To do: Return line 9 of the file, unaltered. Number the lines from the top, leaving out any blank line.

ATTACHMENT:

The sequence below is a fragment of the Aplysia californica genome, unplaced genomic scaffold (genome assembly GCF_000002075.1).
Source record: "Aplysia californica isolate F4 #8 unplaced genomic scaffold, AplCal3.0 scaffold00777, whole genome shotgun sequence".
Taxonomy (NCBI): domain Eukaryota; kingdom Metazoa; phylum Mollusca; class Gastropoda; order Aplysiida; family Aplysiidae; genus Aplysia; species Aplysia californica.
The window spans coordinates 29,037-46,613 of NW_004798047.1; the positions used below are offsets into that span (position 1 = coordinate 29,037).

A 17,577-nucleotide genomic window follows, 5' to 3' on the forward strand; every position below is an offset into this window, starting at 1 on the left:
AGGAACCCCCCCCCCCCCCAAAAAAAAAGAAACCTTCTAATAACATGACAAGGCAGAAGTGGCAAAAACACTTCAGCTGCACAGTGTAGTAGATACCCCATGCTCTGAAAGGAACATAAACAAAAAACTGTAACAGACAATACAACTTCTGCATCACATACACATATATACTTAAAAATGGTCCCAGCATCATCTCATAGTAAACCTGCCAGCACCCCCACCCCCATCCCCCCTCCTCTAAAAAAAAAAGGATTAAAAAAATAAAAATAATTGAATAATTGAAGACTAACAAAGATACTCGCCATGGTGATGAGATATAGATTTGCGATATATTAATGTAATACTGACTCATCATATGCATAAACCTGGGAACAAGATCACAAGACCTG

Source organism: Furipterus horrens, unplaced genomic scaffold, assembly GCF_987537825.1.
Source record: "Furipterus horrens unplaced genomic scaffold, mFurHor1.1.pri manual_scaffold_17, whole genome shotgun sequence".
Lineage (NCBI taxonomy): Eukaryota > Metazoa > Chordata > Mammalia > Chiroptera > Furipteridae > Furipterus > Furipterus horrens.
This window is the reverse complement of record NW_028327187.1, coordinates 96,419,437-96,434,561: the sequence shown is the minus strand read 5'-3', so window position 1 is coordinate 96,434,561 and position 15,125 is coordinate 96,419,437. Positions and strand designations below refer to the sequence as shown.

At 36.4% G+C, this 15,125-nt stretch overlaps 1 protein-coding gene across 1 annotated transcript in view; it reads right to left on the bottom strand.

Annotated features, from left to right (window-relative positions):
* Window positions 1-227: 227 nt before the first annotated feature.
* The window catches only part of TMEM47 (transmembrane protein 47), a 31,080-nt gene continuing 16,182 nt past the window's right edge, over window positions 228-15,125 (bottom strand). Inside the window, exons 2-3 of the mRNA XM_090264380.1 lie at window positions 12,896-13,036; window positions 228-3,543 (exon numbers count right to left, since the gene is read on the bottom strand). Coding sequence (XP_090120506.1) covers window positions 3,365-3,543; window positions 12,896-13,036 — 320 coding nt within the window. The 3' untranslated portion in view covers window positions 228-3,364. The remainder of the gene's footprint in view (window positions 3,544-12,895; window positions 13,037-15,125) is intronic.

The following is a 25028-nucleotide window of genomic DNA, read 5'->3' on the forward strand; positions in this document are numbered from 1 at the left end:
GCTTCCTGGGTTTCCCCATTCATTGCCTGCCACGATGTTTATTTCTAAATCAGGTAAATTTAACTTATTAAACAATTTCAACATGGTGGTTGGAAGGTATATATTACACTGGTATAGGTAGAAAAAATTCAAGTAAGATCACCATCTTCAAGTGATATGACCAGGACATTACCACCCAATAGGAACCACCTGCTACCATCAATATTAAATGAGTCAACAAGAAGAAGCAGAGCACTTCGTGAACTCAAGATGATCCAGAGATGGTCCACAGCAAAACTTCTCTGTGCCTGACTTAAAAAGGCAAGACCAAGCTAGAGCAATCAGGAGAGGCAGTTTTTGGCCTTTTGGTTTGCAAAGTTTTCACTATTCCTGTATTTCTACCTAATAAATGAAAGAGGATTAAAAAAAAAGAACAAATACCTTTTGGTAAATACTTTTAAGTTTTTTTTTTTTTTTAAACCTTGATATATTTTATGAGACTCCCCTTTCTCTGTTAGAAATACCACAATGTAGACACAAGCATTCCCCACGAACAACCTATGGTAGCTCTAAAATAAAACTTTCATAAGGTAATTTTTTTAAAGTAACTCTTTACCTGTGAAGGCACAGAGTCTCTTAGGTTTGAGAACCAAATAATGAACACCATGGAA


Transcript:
Lineage (NCBI taxonomy): Eukaryota > Metazoa > Chordata > Mammalia > Chiroptera > Furipteridae > Furipterus > Furipterus horrens.